Imee Marcos also ran and won as senator in the 2019 midterm elections under the PDP-Laban slate, a party led by Duterte since the 2016 elections.

In 2018, Sandiganbayan found then-first lady Imelda Marcos guilty beyond reasonable doubt of seven counts of graft. Despite the court’s arrest order, Imelda remains free today, three years after her conviction. In a decision last September 24, the anti-graft court ordered the turnover of Marcos loot to the government, amounting to around P1 billion. With Duterte’s chokehold on all branches of government, however, the kingmaker could very well be scot-free yet again.

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From explicitly saying that Marcos’ martial law was ‘very good’ to ‘absolving’ Bongbong and Imee from their family’s atrocities for being ‘young’ during their father’s rule, Duterte’s rhetoric towards the Marcoses has always been consistent.

Consistencies in Duterte’s words and actions allowed the Marcoses to further distort history as they continue to rebrand their way back into power.

Rebranding history

Reclaiming lost power will always be a hot pursuit for the Marcoses as long as they live. From persistent reelection bids to attempts to perfume their tarnished image, the infamous family is now desperately climbing back to the top in large, delinquent steps. 

Perhaps, even one step is too many.

To ramp up Bongbong’s vice-presidential bid in 2016, his camp took the golden opportunity to whitewash their family’s legacy and rewrite an indelible past with dire malevolence. The Marcos camp launched an extensive online matrix of political propaganda and calculated misinformation to polish the family’s dirty name in the eyes of the masses.

A network of online troll armies, similar to that of Duterte’s, sought to eclipse the information dissemination efforts of mainstream media by paying social media influencers, creating fake fan pages and launching supporter groups and forums that deliberately distribute misconstrued and deceptive materials on a wider scale.

Marcos also maximized the leverage of his personal YouTube channel to document his campaign activities and launched a children’s miniseries on a young child’s journey to the Malacañang Palace — a light-hearted mimicry of his own prospective road back.

Two years after the 2016 elections, renowned whistleblower Brittany Kaiser revealed in an interview with Rappler that Marcos sought Cambridge Analytica’s assistance to ‘rebrand’ his family’s image to appease the people’s disdain.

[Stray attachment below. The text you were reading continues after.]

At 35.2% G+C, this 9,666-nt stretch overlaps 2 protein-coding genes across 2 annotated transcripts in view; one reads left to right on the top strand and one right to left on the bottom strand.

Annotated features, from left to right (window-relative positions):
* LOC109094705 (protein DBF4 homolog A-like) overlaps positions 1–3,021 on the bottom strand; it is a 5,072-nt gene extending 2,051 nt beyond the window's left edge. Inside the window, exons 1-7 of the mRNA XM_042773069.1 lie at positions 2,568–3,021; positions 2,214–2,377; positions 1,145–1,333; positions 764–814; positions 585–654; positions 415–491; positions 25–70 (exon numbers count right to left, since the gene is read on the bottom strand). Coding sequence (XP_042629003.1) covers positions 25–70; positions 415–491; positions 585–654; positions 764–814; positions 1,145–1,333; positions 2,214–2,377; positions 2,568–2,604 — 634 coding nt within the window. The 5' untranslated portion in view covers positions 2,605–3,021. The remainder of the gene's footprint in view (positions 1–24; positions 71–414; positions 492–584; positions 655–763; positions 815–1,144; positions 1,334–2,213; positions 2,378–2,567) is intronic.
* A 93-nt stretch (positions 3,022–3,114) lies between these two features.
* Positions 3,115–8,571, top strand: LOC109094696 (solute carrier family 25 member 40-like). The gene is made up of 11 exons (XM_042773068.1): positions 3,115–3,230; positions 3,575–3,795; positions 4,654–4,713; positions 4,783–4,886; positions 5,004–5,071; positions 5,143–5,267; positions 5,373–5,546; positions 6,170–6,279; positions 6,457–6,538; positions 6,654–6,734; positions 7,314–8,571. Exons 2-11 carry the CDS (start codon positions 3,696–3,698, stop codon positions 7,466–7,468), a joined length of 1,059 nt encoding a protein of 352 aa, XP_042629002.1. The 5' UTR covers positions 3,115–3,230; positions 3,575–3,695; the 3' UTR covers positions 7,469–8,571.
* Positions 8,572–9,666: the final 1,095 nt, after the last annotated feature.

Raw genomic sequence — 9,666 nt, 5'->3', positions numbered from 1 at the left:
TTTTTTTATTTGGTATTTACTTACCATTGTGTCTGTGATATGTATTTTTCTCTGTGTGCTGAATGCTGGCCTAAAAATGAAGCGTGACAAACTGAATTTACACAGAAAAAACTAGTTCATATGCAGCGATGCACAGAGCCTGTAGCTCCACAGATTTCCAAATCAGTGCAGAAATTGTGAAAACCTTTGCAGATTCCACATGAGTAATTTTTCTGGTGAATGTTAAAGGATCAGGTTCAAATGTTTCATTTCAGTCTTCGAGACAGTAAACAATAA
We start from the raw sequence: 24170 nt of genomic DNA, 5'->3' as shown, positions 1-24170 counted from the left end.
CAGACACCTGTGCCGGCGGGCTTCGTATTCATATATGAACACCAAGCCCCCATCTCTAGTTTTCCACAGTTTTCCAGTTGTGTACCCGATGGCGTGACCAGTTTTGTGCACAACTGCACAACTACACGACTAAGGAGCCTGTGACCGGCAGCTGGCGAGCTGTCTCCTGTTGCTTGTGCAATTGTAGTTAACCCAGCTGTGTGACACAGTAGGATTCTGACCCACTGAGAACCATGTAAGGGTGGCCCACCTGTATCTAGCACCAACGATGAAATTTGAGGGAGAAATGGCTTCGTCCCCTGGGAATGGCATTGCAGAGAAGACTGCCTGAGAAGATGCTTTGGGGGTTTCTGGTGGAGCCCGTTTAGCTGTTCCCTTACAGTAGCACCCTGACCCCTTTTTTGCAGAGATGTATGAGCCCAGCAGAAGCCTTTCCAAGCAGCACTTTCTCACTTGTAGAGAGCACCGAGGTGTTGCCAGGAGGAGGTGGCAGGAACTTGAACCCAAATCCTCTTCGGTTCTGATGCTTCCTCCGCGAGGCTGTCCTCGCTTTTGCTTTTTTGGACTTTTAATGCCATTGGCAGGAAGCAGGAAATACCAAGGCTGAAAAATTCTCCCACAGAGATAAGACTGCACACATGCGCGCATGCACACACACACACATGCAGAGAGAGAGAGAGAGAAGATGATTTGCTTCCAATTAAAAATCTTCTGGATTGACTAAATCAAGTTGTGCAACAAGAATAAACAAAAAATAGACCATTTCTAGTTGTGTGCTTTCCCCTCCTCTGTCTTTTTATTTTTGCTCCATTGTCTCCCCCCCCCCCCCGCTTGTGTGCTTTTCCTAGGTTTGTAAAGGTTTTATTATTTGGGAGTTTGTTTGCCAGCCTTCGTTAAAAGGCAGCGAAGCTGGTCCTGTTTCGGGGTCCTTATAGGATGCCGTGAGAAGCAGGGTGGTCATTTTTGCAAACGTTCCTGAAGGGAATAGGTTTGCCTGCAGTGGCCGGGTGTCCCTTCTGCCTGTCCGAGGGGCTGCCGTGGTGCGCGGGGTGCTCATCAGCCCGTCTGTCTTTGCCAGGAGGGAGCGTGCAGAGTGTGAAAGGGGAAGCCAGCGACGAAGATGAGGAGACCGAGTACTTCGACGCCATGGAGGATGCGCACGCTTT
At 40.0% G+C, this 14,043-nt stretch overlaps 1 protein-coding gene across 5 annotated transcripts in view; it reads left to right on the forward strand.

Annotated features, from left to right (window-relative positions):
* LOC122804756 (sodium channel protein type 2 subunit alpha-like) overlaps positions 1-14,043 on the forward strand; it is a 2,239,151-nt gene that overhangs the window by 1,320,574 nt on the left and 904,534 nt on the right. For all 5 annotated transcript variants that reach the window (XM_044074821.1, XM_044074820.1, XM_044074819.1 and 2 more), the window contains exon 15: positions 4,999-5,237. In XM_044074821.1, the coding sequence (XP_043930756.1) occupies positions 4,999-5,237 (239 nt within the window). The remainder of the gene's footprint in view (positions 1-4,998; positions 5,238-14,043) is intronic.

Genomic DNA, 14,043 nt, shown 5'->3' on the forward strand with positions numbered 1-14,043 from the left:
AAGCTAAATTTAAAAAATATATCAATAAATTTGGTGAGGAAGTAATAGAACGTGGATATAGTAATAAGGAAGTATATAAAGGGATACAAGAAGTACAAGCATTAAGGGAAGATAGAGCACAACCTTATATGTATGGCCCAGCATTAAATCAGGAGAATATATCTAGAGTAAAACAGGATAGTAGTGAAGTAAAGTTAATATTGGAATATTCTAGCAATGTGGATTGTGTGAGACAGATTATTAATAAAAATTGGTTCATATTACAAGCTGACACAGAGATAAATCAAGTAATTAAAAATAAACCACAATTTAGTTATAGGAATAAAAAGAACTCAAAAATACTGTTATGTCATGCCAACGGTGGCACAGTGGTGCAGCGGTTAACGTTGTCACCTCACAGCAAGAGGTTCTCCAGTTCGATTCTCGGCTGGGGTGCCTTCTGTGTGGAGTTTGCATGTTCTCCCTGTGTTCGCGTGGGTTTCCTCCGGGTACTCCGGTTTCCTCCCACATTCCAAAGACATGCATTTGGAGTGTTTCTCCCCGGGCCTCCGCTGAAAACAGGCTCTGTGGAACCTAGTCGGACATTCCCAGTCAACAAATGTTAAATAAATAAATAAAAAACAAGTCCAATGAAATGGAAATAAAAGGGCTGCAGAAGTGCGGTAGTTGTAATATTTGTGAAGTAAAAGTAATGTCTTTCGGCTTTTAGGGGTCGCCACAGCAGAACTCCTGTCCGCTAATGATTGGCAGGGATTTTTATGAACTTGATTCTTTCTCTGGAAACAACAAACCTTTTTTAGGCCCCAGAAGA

The now-defunct British political consulting firm played a decisive role in the 2016 United States presidential elections to favor business tycoon Donald Trump. 

Bongbong’s attempts to bolster historical distortion include glorifying his father’s alleged milestones, blatantly trivializing the atrocities of Martial Law and antagonizing the opposition’s socio-political narratives.

Not only did Duterte lick the Marcos name to shimmer again, but his actions built the podium in which the Marcos family will stand in the upcoming elections as Bongbong seeks his way to yet another national position.

Duterte’s complacency in the Marcos’ persistent attempts to revise the country’s dark history is an upfront to every victim of their tyrannical rule.

From one dictator to another, with their legacies continuing to align as history would tell, Duterte’s incessant actions in favor of the Marcoses greased an already well-oiled political machine of a family once-ousted from Malacañang now returning back to power.

Right from the grave, Marcos is rising unstopped. Who else took him out of his sepulcher than Duterte himself?

Allowing the Marcoses and Dutertes to comfortably embark on their ceaseless quests to obtain and retain national power in the upcoming elections will pave the way for their mission to hasten historical distortion and desensitize the Filipino people from the horrors of greed-driven and power-hungry governance.